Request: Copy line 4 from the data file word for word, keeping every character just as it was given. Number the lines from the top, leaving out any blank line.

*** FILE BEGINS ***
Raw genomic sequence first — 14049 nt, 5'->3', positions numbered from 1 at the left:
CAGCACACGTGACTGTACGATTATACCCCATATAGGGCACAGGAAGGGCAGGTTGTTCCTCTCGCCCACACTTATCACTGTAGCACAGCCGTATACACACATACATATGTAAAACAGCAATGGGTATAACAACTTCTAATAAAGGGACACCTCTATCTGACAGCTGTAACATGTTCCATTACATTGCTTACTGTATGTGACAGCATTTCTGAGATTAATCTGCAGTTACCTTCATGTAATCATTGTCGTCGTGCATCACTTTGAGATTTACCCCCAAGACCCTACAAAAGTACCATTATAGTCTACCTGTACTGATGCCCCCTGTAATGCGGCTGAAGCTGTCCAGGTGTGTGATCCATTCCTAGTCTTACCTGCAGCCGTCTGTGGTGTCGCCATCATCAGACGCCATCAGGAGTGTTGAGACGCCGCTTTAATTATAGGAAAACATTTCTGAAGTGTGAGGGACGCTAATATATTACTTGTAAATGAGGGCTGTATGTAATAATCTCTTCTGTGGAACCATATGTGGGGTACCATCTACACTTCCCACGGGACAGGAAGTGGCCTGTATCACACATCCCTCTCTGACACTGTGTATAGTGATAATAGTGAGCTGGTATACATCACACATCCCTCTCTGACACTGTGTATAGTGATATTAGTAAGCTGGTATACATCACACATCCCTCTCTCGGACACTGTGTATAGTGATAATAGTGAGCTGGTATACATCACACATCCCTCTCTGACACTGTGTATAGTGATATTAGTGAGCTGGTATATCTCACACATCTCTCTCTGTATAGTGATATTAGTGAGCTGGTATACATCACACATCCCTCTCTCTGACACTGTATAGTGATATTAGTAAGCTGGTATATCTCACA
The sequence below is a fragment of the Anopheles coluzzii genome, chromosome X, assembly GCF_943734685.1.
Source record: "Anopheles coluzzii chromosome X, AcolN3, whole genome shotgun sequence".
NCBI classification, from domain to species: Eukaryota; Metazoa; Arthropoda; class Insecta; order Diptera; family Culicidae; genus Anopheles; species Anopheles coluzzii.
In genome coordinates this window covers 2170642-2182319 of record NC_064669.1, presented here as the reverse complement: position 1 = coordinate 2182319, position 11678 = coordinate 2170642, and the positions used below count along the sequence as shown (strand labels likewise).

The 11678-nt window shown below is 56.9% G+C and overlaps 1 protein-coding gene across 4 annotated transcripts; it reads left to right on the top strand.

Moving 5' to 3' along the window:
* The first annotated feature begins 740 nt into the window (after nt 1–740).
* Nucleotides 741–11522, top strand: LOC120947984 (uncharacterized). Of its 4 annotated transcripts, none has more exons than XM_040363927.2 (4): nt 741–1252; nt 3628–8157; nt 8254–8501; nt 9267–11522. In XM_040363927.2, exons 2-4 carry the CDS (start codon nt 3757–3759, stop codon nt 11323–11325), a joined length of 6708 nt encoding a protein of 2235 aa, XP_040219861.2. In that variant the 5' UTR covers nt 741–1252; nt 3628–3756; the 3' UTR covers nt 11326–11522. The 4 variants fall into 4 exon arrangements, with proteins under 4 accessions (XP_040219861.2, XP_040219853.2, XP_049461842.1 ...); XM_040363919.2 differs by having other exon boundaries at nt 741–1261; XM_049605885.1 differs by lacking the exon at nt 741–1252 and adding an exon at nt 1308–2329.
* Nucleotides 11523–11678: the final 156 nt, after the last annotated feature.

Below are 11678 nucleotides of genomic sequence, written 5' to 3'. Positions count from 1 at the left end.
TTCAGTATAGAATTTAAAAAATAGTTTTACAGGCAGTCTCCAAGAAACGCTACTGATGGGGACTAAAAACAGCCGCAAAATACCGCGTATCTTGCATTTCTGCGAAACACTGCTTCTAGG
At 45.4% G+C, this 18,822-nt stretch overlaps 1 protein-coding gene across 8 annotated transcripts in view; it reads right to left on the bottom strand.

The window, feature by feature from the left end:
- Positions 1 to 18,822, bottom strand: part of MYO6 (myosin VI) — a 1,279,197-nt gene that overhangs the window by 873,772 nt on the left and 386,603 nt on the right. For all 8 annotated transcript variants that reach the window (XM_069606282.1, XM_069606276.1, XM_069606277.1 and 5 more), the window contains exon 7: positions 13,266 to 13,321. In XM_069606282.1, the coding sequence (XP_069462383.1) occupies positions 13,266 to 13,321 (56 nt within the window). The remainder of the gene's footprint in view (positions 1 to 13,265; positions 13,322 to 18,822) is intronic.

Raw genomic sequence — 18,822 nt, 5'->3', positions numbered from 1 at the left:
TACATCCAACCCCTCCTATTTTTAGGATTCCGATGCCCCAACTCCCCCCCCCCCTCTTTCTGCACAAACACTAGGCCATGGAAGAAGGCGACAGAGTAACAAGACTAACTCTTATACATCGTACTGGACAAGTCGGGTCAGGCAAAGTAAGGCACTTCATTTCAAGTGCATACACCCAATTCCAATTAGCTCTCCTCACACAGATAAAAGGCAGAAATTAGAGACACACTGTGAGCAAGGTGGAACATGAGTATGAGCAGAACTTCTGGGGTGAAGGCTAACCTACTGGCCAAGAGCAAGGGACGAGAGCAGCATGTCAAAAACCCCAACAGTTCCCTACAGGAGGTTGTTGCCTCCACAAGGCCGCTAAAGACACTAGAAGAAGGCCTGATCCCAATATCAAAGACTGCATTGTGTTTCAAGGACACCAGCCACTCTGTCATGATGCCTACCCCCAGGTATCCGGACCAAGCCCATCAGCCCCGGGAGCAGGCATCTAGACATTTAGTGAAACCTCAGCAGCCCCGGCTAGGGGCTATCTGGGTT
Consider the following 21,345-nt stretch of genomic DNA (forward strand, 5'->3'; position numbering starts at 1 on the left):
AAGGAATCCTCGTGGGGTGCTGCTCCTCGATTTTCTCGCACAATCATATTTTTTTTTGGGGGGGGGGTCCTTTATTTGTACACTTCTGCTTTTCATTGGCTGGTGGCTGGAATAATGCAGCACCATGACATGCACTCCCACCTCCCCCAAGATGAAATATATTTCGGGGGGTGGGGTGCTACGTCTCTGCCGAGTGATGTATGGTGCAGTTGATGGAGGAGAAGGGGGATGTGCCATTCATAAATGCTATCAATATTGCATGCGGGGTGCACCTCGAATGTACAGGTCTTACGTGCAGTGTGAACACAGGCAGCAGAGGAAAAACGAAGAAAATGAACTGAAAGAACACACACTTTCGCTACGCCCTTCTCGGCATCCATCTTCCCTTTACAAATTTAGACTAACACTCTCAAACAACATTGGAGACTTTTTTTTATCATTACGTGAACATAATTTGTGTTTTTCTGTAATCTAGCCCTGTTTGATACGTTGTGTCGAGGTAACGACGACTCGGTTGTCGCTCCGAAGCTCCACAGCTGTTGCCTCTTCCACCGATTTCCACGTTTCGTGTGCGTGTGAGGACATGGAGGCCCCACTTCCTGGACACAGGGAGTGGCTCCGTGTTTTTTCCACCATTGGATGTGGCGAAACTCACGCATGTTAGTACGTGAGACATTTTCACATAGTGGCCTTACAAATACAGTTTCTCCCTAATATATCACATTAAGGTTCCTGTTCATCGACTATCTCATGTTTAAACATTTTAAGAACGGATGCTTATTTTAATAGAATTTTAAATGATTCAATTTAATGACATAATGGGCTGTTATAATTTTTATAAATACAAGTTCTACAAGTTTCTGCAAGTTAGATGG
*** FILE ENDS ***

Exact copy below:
Source record: "Anopheles coluzzii chromosome X, AcolN3, whole genome shotgun sequence".